Gulf of Aden Security Review
A regularly updated review of both Yemen and the Horn of Africa covering topics related to security, governance, and militant activity.
Yemen: Al Qaeda video names new AQAP commander, confirms death of three militants; northern tribesmen bomb second pipeline, truce off
Horn of Africa: Standoff between Somali president, PM continues; TFG defense minister survives assassination attempt; mortars kill three in Mogadishu; Somali parliament elects new speaker; Hizb al Islam leader Aweys calls for Islamist unity against TFG; hostage British couple appeals to new PM for ransom; UN agency: 17,000 displaced in Mogadishu in May
Yemen Security Brief
- An al Qaeda tape released Friday named a new AQAP commander, Saudi national and former Guantanamo Bay inmate, Uthman Ahmed al Ghamdi. Saudi Arabia added him to its most wanted list early last year. The tape also confirmed the deaths of Abdullah al Mihdhar, Mohammed Amir al Awlaki, and Mohammed Saleh al Kazimi.
- Ma’rib tribesmen bombed another oil pipeline in retaliation for the botched airstrike that killed one of their kinsmen earlier this week. They had agreed to a truce Thursday pending a government investigation of the incident.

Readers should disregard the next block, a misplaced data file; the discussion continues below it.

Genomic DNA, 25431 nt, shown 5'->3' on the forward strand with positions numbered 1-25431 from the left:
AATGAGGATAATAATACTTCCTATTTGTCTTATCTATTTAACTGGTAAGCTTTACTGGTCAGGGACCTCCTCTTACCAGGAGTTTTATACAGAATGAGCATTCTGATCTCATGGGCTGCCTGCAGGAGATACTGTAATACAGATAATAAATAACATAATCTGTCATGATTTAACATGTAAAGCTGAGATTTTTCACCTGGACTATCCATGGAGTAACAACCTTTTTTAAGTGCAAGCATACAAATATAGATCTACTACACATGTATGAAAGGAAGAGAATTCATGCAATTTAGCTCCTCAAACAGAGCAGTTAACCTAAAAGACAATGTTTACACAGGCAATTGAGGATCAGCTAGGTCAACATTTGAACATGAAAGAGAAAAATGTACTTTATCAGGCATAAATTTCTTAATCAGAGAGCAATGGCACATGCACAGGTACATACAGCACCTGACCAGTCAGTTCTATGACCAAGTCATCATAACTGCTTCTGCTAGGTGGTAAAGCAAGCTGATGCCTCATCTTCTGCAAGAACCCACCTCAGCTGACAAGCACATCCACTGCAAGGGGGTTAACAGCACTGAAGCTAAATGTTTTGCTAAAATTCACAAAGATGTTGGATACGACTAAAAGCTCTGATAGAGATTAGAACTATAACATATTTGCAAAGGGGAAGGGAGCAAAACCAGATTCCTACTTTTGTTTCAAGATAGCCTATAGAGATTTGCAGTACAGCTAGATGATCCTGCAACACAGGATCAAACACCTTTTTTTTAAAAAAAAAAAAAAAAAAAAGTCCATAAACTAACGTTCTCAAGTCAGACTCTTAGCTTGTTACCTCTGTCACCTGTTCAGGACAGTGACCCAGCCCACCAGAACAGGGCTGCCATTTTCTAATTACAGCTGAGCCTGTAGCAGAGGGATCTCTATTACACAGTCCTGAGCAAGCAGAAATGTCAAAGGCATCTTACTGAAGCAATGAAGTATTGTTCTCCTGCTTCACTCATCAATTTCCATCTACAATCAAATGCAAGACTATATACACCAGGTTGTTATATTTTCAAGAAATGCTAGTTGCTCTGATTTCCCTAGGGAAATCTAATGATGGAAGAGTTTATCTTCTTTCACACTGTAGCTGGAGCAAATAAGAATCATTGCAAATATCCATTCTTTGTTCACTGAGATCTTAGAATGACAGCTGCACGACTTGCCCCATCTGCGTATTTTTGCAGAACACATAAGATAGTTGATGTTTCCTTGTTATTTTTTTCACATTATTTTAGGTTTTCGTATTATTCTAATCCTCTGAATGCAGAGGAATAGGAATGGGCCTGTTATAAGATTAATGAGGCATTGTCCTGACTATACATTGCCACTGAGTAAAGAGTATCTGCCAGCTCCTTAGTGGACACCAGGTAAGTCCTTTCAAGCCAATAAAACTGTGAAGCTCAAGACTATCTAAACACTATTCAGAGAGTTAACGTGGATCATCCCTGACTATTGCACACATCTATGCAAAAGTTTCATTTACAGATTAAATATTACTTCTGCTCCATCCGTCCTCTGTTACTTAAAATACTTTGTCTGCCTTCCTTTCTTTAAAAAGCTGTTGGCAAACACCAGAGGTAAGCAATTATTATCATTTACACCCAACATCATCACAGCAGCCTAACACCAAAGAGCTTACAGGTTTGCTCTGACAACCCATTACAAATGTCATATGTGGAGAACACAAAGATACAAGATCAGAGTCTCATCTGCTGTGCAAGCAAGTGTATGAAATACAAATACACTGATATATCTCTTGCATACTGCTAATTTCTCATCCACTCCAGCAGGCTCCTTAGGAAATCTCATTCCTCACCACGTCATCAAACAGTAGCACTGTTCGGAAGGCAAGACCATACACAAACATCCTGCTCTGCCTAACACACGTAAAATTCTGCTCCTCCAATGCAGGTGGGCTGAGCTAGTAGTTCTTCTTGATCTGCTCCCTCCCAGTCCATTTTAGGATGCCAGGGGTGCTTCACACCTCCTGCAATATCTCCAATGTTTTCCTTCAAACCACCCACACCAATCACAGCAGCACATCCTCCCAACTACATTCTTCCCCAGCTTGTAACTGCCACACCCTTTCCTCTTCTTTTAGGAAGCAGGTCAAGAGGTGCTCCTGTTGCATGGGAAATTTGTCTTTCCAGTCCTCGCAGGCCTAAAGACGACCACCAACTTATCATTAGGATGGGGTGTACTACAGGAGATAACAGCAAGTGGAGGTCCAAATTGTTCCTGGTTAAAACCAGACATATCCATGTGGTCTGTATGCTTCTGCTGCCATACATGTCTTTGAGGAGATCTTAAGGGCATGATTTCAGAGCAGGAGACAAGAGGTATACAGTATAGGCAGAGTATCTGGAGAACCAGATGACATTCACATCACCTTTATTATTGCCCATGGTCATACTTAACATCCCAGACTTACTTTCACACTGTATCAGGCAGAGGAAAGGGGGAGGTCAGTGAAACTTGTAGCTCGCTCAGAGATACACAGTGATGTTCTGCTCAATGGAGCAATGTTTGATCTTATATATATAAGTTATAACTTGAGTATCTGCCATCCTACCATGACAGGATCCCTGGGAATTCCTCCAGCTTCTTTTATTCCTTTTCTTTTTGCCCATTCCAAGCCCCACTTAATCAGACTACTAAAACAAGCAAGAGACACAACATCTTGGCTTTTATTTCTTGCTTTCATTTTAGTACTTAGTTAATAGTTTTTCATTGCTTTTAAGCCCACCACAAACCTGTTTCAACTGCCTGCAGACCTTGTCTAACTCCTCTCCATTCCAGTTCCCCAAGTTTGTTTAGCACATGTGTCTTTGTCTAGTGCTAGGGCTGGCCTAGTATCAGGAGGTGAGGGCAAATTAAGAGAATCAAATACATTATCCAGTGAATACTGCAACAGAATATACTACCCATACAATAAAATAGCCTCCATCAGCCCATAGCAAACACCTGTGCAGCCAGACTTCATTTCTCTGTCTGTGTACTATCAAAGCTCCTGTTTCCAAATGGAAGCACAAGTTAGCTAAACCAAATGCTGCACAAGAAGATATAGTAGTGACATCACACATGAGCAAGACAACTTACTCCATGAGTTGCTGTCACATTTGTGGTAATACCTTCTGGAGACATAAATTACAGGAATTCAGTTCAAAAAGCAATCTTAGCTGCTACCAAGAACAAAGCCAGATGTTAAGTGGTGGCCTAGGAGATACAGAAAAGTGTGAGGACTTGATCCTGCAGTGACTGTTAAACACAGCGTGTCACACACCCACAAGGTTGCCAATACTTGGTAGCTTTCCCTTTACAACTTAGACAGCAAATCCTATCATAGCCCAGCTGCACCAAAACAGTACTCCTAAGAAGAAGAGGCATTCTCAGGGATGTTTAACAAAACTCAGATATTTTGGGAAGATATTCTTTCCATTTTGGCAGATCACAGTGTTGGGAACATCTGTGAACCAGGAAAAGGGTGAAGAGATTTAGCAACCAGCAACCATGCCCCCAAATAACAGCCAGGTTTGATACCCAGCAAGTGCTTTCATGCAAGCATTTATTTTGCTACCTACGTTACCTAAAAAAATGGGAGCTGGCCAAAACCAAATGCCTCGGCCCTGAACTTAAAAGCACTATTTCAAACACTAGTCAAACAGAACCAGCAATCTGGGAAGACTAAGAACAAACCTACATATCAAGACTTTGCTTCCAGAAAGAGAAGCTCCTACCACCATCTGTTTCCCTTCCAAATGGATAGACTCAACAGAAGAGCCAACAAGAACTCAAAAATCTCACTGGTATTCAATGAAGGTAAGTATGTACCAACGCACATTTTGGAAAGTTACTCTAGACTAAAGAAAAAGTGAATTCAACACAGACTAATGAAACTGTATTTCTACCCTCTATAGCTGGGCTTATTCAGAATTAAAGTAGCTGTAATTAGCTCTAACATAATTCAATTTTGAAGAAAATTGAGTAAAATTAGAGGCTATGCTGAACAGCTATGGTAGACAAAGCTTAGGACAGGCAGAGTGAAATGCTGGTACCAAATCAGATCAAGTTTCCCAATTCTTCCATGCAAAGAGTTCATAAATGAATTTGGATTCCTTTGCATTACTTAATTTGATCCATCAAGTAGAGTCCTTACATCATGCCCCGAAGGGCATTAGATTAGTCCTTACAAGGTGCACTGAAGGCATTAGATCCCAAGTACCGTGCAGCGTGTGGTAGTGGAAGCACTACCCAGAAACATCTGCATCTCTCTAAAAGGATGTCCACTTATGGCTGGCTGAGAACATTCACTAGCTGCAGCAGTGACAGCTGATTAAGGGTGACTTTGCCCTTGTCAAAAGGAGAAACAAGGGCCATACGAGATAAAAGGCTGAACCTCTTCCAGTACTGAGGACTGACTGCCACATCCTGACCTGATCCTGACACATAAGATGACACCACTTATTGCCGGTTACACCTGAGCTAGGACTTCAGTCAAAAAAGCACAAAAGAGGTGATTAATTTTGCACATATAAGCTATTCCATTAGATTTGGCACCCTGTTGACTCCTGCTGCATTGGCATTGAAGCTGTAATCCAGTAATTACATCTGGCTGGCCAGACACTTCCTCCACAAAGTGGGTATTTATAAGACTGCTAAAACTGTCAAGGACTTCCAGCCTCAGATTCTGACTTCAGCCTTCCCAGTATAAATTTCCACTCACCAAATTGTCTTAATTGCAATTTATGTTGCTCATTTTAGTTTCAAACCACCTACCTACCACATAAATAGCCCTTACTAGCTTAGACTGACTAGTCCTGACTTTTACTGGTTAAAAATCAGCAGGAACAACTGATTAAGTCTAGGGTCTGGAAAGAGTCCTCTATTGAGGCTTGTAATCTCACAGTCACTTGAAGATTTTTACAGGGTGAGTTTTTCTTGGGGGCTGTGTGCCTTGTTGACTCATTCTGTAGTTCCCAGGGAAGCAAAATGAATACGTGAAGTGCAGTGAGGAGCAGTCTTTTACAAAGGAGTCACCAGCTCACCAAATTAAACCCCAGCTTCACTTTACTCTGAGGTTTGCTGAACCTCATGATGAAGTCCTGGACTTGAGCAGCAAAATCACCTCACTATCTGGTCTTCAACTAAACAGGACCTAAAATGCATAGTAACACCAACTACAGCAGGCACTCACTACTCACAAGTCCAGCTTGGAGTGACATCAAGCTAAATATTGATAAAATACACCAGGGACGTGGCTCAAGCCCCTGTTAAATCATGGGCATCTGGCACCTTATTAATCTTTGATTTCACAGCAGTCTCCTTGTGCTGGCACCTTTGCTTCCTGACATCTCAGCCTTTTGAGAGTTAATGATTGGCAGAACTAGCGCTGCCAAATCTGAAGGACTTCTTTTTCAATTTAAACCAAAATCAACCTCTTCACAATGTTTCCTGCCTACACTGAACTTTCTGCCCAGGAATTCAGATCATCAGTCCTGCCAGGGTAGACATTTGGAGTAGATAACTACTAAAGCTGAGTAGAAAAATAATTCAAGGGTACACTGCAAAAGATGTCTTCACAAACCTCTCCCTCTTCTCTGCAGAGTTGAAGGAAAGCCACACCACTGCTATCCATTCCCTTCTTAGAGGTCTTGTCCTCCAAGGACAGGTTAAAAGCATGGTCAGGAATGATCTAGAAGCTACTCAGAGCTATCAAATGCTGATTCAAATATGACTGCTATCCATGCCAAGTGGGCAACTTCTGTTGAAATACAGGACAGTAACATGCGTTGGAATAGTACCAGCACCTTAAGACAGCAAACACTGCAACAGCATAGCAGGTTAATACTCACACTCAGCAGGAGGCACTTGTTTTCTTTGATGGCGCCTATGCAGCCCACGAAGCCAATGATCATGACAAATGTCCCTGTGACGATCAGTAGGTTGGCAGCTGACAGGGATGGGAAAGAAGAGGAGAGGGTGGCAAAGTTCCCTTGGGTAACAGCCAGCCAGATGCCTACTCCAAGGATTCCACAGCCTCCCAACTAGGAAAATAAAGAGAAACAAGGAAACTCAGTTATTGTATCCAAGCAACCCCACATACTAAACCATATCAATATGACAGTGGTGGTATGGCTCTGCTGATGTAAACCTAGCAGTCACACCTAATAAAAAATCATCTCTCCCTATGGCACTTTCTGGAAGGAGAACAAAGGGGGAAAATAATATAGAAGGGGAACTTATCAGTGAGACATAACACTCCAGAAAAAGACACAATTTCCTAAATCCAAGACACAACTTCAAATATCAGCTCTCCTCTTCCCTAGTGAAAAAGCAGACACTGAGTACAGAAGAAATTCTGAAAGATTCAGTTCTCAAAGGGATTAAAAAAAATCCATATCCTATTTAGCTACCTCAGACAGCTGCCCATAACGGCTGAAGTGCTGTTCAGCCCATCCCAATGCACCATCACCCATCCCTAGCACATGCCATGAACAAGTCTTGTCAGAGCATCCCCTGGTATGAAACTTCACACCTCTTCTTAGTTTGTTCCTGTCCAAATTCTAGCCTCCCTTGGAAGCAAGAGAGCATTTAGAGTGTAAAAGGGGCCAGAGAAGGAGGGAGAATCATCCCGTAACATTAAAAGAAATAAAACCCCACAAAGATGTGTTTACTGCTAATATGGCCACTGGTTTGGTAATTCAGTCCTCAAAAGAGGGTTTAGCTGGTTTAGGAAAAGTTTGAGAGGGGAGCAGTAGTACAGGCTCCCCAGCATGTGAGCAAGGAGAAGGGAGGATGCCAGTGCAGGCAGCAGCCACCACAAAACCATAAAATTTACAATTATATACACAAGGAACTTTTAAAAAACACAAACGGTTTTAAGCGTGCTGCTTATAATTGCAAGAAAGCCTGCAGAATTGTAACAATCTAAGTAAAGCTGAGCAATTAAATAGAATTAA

Horn of Africa Security Brief
- Somali Prime Minister Omar Abdirashid Sharmarke has not changed his position and will not resign his premiership despite reports that the president once again plans to replace him.
- TFG defense minister Indo Adde survived a second assassination attempt in Mogadishu when a roadside bomb targeted his vehicle. Three civilians died in the blast, but none of the government officials sustained injuries.
- Mortar shelling killed three civilians in Mogadishu’s Yaqshid district Thursday, but no group claimed responsibility for the attacks.
- The Somali parliament elected former finance minister Sharif Hassan Sheikh Adan as its new speaker Friday.
- Hizb al Islam leader Sheikh Hassan Dahir Aweys called for unity among Islamist groups in opposition to their common enemy, the TFG.
- A British couple kidnapped by pirates and held in Somalia appealed to the new British government Thursday to pay their ransom and secure their release.
- The UN refugee agency reported that fighting in Mogadishu forced over 17,000 Somalis to flee their homes in May, but most are unable to leave the city.